Marine heatwaves are becoming longer and more frequent, and they are having major impacts on marine ecosystems. After each event we often ask the question: did climate change cause it?

Here we use a suite of global climate models to address this question for two of the most extreme marine heatwaves from 2016. Across northern Australian a spell of warm ocean temperatures caused catastrophic and extensive damage to the Great Barrier Reef. And south of Alaska, extreme sea-surface temperatures rose up to 2 degrees above average across the Gulf of Alaska and the Bering Sea, persisting for months. Both events were unprecedented in the historical record.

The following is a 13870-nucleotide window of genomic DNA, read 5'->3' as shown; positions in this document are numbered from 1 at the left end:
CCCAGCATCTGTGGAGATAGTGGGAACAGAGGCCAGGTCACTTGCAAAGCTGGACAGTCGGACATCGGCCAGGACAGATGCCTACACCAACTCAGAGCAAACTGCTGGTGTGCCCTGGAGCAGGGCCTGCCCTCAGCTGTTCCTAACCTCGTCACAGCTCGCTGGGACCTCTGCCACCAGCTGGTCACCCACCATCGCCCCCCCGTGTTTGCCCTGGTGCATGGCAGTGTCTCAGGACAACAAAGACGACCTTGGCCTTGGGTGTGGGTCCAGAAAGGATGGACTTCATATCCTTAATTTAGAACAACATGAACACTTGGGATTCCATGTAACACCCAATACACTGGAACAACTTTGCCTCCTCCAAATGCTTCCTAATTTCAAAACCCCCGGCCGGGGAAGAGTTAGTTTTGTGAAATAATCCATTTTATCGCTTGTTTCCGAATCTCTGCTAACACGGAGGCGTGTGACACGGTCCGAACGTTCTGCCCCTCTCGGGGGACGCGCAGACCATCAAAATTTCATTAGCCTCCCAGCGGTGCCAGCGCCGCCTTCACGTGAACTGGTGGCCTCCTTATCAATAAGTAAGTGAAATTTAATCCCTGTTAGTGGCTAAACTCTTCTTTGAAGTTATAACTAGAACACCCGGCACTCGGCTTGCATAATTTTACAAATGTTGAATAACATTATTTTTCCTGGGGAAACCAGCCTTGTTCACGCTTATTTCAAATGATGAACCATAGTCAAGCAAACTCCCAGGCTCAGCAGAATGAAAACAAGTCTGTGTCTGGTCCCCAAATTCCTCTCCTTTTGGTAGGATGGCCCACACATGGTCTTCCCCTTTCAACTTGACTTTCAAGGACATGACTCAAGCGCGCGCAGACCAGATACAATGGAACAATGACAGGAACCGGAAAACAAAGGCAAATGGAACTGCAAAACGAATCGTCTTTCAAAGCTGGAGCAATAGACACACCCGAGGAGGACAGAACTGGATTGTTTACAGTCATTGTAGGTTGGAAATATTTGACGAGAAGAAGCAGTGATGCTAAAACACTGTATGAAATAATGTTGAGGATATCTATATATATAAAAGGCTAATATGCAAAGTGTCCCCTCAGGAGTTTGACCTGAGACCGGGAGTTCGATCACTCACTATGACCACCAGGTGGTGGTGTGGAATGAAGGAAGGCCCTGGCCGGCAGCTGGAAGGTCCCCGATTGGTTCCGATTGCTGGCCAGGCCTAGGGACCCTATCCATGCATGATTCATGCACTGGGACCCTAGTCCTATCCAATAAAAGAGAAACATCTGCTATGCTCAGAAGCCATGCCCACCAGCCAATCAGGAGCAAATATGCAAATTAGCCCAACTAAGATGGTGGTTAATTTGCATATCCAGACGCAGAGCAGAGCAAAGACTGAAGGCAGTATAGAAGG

We examined the likelihood of these events in global climate models simulations, with and without anthropogenic influences, and found that these events were up to fifty times more likely due to anthropogenic climate change.

 

Paper: Oliver, E.C.J., Perkins-Kirkpatrick, S.E., Holbrook, N.J., Bindoff, N.L., 2018. Anthropogenic and Natural Influences on Record 2016 Marine Heat waves  Bulletin of the American Meteorological Society 99, S44–S48. https://doi.org/10.1175/BAMS-D-17-0093.1